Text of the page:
Friday, May 8, 2015

Mendelian Instruments (Applied Econometrics meets Bioinformatics)

Recently I defended the use of quasi-experimental methods in wellness studies, and a while back I sort of speculated that genomic data might be useful in a quasi-experimental setting-but wasn’t sure how: 

If causality is the goal, then merge 'big data' from the gym app with biometrics and the SNP profiles and employ some quasi-expermental methodology to investigate causality.”

Then this morning at marginal revolution I ran across a link to a blog post that mentioned exploiting mendelian variation as instruments for a particular study related to alcohol consumption.

This piece gives a nice intro I think:

Stat Med. 2008 Apr 15;27(8):1133-63. Mendelian randomization: using genes as instruments for making causal inferences in epidemiology.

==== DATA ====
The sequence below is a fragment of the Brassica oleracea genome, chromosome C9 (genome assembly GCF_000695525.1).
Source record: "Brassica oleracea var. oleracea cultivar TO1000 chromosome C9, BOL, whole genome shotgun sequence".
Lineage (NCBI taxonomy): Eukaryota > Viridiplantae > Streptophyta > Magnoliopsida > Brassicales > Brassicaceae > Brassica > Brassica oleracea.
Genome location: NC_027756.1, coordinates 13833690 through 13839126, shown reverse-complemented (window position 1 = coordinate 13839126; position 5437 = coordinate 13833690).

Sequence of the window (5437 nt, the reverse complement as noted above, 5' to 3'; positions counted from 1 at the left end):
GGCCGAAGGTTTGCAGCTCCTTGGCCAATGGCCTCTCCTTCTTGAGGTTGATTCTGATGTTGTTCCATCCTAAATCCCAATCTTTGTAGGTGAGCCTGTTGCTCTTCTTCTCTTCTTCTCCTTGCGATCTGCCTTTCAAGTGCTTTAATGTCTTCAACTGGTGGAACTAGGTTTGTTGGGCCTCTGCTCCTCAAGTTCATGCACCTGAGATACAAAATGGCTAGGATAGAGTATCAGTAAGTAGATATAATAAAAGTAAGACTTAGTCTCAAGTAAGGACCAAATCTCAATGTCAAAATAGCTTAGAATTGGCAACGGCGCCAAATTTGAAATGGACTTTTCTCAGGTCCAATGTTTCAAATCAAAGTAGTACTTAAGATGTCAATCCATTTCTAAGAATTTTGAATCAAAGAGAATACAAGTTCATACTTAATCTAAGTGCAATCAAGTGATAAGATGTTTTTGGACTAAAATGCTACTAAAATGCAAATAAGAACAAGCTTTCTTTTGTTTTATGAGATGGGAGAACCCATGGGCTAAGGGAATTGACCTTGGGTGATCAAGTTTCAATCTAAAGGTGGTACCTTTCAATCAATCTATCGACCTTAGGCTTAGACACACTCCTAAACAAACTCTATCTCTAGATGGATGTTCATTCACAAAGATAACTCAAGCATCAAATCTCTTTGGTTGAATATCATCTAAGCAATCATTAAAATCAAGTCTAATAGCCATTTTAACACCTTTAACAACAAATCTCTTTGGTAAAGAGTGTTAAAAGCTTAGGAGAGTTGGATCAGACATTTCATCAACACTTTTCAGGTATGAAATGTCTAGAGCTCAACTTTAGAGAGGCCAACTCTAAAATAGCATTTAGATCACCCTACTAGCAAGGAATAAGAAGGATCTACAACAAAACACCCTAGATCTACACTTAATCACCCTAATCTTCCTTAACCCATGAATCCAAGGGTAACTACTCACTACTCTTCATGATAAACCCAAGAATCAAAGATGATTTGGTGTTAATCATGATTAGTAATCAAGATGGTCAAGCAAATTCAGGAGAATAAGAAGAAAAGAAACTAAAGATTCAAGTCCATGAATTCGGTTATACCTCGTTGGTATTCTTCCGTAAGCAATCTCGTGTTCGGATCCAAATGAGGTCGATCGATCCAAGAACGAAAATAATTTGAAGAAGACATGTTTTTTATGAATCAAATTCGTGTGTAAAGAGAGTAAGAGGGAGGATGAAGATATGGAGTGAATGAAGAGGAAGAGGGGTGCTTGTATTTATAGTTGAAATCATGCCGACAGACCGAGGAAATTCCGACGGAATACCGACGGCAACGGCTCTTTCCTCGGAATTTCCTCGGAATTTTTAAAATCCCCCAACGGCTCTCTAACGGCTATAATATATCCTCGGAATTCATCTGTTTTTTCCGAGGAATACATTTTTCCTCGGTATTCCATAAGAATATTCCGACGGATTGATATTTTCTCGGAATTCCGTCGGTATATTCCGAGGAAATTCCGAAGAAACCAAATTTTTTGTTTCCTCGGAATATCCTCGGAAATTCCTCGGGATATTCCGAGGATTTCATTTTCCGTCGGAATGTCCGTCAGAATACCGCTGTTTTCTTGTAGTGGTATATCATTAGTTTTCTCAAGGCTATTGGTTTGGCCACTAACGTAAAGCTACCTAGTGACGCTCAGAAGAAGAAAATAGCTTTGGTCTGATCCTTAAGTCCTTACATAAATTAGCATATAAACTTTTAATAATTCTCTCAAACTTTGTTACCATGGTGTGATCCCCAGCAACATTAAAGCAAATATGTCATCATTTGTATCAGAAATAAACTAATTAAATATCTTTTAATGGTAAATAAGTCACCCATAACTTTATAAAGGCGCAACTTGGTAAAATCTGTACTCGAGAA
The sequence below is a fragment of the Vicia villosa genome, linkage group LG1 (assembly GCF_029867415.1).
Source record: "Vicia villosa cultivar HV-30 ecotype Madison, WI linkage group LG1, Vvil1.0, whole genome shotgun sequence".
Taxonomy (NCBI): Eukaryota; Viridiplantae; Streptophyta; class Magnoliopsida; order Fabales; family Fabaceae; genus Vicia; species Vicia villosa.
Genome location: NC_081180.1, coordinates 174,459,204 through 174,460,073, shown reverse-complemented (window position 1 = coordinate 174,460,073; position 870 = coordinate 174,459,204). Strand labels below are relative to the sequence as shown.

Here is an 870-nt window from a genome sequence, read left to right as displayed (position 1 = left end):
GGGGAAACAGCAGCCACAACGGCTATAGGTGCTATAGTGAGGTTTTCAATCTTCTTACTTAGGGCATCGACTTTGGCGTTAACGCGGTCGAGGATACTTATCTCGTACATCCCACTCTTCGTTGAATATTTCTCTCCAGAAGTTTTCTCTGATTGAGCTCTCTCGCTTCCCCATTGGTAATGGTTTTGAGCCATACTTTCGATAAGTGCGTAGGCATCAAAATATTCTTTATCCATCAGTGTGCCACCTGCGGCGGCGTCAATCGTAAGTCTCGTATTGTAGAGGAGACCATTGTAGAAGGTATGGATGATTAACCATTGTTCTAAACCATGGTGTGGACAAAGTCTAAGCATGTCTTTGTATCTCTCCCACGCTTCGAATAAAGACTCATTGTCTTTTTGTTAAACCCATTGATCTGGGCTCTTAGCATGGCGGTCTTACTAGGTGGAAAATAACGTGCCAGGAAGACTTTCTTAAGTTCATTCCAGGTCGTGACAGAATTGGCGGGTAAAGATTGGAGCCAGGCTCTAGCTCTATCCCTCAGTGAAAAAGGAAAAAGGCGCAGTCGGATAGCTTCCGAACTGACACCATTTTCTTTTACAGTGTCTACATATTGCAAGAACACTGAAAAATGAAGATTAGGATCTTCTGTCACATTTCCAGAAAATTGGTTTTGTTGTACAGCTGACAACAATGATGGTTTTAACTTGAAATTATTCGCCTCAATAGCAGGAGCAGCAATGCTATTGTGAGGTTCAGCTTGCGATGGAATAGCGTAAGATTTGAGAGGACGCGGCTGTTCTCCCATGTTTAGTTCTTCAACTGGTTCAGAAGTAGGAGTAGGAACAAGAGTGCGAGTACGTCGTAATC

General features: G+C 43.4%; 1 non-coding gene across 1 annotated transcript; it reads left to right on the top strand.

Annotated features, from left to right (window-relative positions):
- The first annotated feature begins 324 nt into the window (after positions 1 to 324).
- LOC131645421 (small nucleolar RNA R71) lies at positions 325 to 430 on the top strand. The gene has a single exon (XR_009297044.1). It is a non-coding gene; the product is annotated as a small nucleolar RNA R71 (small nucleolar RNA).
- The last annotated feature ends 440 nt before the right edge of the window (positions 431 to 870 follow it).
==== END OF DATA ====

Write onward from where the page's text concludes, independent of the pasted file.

Lawlor DA1, Harbord RM, Sterne JA, Timpson N, Davey Smith G


“Observational epidemiological studies suffer from many potential biases, from confounding and from reverse causation, and this limits their ability to robustly identify causal associations. Several high-profile situations exist in which randomized controlled trials of precisely the same intervention that has been examined in observational studies have produced markedly different findings. In other observational sciences, the use of instrumental variable (IV) approaches has been one approach to strengthening causal inferences in non-experimental situations. The use of germline genetic variants that proxy for environmentally modifiable exposures as instruments for these exposures is one form of IV analysis that can be implemented within observational epidemiological studies. The method has been referred to as 'Mendelian randomization', and can be considered as analogous to randomized controlled trials. This paper outlines Mendelian randomization, draws parallels with IV methods, provides examples of implementation of the approach and discusses limitations of the approach and some methods for dealing with these.”